It’s 80°F at 7pm on this August Saturday in front of the Hotel de Ville in Paris. Thousands of people are sardined into the walled-off square while outside the barricades tourists watch through their phones. We are facing a stage framed by rainbow flags, drinking beer and clinking medals and straining to see the person on the stage.
Her name is Joanie Evans. She is the co-president of the Federation of Gay Games (FGG). Her voice is sure and confident as she leans into the microphone and says, “I’ve made it my personal mission to increase women’s participation in the Gay Games to 50%.” In Paris, the goal was 30%, and I’m pretty sure they fell short (though I can’t find official statistics).
Joanie is a Black woman. All around me are cis men, many of them white. I wonder what it’s like for her in the rooms where all the planning and coordination happens for the Games. How many women are there? How many trans folks? How many people of color? How hard does she have to fight to be heard?
I don’t know the answers to these questions. In my personal experience, LGBTQIA+ folks tend to be more aware of how important it is to prioritize inclusion and respect, which begins with listening and holding space, than most cis-het (white) people. But not always. Our community is sprawling, and there is plenty of exclusion going on. Transphobia and racism is rampant among The Gays, too.
My heart longs for Joanie’s mission to become a reality (and by women’s participation, I mean womxn’s/femmes/NB/GNC participation; I like to think she mean that too). As a first-time participant in the Games, I didn’t know what to expect, but there were precious few athletes who weren’t cis men. I met several amazing queer women and a few trans/GNC folks, and to be clear, it’s empowering and joyful as hell to compete alongside my fellow LGBTQIA+ athletes. Sport can be a hugely healing, confidence-boosting and community-building outlet for everyone – and I would argue this can be especially true for LGBTQIA+ people. We who have so often and in millions of subtle ways been told that our bodies are wrong, that we don’t belong. In sport, we can use them to do amazing things.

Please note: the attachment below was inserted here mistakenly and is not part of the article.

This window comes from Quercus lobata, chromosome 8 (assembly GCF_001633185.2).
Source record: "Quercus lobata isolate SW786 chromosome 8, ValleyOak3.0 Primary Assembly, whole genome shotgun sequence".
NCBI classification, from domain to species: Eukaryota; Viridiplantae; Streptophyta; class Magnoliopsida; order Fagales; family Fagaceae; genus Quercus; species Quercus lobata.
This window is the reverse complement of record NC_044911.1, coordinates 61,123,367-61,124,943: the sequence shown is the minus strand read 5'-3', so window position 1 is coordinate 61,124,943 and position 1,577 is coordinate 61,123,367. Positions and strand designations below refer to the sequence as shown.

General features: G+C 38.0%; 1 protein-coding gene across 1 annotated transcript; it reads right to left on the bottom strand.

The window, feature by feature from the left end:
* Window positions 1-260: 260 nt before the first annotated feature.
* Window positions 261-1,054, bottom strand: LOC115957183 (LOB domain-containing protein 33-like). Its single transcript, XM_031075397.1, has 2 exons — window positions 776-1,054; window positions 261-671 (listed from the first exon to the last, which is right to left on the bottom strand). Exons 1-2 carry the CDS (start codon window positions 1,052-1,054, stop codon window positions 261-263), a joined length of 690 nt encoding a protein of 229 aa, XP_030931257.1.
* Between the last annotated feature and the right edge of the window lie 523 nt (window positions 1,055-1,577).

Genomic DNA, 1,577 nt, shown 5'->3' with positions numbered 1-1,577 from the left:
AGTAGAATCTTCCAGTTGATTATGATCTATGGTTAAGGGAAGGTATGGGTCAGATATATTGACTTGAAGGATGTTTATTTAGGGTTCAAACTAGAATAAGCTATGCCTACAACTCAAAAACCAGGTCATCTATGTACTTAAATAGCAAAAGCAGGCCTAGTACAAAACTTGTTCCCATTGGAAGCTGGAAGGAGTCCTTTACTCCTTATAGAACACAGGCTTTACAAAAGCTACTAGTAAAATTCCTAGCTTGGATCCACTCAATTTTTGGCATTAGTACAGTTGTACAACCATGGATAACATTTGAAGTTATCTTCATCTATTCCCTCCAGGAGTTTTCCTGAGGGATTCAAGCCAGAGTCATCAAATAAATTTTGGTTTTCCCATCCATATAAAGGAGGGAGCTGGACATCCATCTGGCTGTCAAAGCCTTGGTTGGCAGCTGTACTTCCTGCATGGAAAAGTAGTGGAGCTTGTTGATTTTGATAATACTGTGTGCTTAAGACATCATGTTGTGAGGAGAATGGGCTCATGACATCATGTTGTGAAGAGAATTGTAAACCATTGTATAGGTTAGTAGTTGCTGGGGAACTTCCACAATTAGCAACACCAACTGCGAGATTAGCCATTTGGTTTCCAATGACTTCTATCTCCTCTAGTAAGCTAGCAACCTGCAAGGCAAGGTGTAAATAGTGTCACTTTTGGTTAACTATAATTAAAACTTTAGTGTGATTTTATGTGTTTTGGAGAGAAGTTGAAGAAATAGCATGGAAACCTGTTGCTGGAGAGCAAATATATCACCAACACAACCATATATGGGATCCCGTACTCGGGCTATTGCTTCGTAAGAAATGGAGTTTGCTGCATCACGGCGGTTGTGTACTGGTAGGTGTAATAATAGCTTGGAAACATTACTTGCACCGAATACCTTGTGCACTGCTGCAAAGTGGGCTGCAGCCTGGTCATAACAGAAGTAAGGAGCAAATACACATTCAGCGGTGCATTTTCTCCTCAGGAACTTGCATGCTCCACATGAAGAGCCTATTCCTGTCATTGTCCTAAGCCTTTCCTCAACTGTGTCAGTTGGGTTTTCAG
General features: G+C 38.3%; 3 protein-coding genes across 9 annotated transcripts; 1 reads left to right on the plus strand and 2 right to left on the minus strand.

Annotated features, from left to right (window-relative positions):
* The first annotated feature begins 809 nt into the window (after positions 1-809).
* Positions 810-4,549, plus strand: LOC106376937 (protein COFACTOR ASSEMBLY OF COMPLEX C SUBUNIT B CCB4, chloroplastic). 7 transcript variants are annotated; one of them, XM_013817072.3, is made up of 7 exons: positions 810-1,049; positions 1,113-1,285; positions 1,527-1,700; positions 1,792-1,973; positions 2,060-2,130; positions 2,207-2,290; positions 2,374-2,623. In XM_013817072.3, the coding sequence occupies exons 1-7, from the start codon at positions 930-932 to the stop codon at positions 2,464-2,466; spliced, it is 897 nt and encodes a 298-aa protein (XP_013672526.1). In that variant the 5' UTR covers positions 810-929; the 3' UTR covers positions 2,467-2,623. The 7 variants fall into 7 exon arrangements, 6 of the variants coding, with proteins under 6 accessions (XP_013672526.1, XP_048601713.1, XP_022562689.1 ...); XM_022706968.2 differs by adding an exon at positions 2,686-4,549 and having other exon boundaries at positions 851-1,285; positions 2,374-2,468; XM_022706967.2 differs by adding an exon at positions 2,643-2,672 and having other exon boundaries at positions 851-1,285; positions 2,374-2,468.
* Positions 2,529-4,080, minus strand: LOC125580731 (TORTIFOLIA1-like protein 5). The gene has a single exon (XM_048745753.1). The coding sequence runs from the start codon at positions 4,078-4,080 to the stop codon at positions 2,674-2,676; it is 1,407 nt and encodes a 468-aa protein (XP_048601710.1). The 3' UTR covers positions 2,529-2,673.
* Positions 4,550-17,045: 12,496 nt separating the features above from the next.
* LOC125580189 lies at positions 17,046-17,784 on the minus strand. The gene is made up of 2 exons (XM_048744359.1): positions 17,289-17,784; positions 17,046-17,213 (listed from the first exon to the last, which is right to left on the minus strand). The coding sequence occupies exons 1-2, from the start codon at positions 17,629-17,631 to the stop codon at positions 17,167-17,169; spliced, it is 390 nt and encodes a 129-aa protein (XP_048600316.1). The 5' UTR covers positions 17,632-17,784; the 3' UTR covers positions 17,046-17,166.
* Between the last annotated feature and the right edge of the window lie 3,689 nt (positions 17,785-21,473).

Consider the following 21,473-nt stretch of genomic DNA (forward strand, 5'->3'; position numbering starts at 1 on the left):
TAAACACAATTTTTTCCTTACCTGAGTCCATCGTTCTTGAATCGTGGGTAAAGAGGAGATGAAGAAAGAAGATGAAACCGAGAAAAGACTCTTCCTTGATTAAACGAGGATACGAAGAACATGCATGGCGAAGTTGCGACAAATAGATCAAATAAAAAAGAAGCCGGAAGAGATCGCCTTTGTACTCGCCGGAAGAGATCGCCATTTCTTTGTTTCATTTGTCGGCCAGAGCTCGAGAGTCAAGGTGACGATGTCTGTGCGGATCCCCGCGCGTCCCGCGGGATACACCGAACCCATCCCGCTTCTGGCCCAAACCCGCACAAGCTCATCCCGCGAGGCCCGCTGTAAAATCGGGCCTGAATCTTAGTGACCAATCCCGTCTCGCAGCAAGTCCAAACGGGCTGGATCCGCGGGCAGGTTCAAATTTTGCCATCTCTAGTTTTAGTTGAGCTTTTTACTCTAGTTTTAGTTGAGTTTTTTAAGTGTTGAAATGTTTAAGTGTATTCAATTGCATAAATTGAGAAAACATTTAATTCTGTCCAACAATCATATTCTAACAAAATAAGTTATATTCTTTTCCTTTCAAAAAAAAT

The FGG does make an effort to bring athletes who would otherwise not have access to the Games to compete; the Paris Games awarded 500 scholarships, many to people from countries where they cannot openly participate in sport as their whole selves. Paris boasted one of the largest Games ever with 10,000 participants from 91 countries.
But it’s painfully obvious that the event is heavily skewed toward gay men. It prioritizes all-night parties over the actual sporting events in its marketing and execution. To me, that signals that the FGG is more interested in catering to the stereotypical Gay, i.e. the culture of clubs, alcohol and sex. Don’t get me wrong, there’s nothing wrong with connecting in that way. Nighttime plays an important role in queer history, with secrecy being vital for survival. But the cruising culture that is so closely entwined with gay nightlife is very much the domain of gay men. The Gay Games claim to be for everyone, and they also claim to be a sporting event. So why aren’t those aspects stressed more? I know I’m not the only person who balked at the fact that the Ladies Night party – the only one any of the non-cis men I talked to had much interest in – started at 11:00pm, and the races after 9:30am (far too late to be starting a race on a hot summer day in Paris). I won’t even get into the problem of cis-normative language in the title “Ladies Night” and ubiquitous everywhere. That’s an essay for another day.